Senior Pet Citizens

This page devoted to the problems of senior pets

Welcome to this page about the care of senior pets.  What I intend to offer on this page is a discussion about the following topics:

Geriactric or Senior "work ups"
Cognitive Dysfunction Syndrome or Senility
Kidney Disease
Dental Problems
Thyroid Problems
Diets appropriate for senior pets
Body Odors
Dignified and gentle euthanasia


Older dogs are likely to have lots of little problems and one of those might be senility or in fancier language what’s known as Cognitive Dysfunction Syndrome.

Some vets take this very seriously and have counseling sessions, forms, and history charts to try to help determine if your dog is truly dysfunctional and a good candidate for medication.

Some cases are obvious that the dog is simply “not with it”, but it’s true, sometimes it’s very hard to old Browny truly senile or just hard of hearing or too arthritic to bother getting up every time someone opens the door.

The neat news is that there’s a new medication that can be very helpful if your dog is, in fact, suffering from senility, so if you think that’s the case, tell your vet.

The kind of thing that indicates a problem are:

aggression towards other pets or people that you wouldn’t normally expect

barking for no good reason

breakdown of house training

Walking around aimlessly

Not seeming to be aware of the comings and goings of the household.

It’s important to understand that a good vet will not diagnose cognitive dysfunction syndrome based on symptoms alone.  The diagnosis should be one of elimination, meaning that other causes of your dog’s symptoms need to be ruled out first.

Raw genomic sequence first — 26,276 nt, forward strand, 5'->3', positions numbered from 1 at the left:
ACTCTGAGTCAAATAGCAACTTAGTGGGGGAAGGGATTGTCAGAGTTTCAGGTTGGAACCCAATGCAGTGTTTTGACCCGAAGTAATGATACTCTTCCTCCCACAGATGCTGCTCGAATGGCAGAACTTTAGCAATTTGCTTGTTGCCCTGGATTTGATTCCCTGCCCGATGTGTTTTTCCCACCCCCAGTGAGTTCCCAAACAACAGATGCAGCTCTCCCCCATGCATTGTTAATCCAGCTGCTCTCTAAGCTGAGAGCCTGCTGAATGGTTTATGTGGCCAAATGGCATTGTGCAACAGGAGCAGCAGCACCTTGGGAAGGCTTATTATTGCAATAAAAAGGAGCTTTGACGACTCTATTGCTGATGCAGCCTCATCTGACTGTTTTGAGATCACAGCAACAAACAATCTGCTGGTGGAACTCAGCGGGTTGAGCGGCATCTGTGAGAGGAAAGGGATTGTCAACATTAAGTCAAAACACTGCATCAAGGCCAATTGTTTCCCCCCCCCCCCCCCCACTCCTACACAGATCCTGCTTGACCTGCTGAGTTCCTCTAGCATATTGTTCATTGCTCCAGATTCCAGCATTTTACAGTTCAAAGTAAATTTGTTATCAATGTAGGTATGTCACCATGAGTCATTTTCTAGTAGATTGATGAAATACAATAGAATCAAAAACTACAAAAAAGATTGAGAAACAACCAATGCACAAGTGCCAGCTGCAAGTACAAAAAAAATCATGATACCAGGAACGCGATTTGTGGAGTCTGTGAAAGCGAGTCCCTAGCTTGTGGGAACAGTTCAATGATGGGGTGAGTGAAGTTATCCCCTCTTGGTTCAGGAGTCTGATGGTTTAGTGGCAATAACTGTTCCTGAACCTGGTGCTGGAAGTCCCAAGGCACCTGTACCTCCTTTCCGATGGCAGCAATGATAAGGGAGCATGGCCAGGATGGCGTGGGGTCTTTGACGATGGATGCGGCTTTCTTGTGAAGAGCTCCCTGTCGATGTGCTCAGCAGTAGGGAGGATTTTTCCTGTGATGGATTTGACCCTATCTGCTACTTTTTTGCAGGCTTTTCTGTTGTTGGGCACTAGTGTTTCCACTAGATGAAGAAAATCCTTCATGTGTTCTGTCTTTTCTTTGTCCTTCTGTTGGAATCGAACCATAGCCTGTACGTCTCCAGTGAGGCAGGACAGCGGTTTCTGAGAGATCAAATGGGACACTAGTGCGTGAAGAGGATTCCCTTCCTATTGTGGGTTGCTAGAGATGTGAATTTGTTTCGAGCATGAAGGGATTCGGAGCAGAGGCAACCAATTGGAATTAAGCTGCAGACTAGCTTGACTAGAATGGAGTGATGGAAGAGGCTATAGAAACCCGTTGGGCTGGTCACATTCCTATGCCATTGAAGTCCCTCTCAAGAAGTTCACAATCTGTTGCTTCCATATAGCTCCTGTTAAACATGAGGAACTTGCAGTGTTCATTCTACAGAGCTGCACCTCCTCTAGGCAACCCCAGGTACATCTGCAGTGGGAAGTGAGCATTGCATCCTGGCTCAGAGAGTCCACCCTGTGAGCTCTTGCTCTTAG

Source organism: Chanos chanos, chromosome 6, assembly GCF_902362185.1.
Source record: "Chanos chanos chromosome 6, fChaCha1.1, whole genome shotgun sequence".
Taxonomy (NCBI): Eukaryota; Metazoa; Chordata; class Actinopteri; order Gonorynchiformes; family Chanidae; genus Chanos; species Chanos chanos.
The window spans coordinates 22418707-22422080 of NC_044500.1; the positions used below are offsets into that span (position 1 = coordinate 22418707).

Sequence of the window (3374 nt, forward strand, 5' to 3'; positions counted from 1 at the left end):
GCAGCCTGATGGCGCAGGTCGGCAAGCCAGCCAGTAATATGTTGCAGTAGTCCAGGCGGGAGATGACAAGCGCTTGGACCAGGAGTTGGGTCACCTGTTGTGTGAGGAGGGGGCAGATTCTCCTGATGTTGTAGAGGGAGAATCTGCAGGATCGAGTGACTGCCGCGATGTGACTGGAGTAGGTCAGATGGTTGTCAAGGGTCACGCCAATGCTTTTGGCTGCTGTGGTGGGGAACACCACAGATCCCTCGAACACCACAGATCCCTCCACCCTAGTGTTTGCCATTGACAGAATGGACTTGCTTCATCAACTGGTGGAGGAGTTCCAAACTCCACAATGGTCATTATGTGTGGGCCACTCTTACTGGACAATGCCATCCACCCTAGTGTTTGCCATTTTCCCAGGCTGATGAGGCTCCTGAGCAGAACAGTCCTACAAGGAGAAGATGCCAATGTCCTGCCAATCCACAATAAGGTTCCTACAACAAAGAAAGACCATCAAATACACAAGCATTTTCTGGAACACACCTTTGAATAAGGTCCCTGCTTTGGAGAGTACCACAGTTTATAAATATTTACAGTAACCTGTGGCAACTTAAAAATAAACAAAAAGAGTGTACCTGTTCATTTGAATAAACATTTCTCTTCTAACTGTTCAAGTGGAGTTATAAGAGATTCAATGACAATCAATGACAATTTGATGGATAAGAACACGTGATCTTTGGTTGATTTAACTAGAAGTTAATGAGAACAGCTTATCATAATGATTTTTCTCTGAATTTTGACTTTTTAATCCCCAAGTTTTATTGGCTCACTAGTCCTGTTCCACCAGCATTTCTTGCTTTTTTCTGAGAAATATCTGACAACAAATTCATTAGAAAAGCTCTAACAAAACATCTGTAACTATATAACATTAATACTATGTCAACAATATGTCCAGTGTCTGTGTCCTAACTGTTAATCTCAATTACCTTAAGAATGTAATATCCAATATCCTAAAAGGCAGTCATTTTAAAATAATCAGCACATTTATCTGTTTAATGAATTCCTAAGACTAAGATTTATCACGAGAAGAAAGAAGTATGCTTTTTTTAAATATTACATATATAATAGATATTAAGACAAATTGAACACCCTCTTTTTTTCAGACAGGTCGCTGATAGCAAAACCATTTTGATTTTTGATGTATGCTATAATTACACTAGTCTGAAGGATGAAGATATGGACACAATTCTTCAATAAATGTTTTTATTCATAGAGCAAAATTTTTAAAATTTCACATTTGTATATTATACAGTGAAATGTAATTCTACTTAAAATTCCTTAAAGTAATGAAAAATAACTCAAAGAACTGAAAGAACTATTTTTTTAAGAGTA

For example, aggression might be due to a painful tooth abscess, ingrown nail, or ear ache.

The lack of interest in your coming home may be due to fatigue and weakness due to a metabolic disease, anemia, or cancer.

The breakdown in house training may be due to kidney disease or incontinence.

In order to eliminate such things, your vet will recommend a good exam, a urinalysis, probably a urine albumin test (this is new and will be discussed elsewhere on this page), and routine blood work. 

Your vet will also want to ask a lot of questions about your dog’s habits and routines, and yes, maybe fill out some history forms.


Once cognitive dysfunction is strongly suspected, your vet is very likely to recommend trying the new break through medication called Anipryl (L-selegeline).  I believe this medication for dogs is the happy side result of all the Alzheimer’s research being done for humans. 

Many dogs will show significant improvement in 2 to 8 weeks.  Typically your vet will give you a one month trial dose to see if your dog benefits from the medication.  If there’s no real improvement, he or she may recommend increasing the dose and trying for another month. It’s best to give this medication in the morning (unless you’re on the night shift).  Side effects are rare and usually minor.  This new drug is fairly expensive though, and if helpful will probably be given for life.
This page is in the first draft stage.  Please bear with me.

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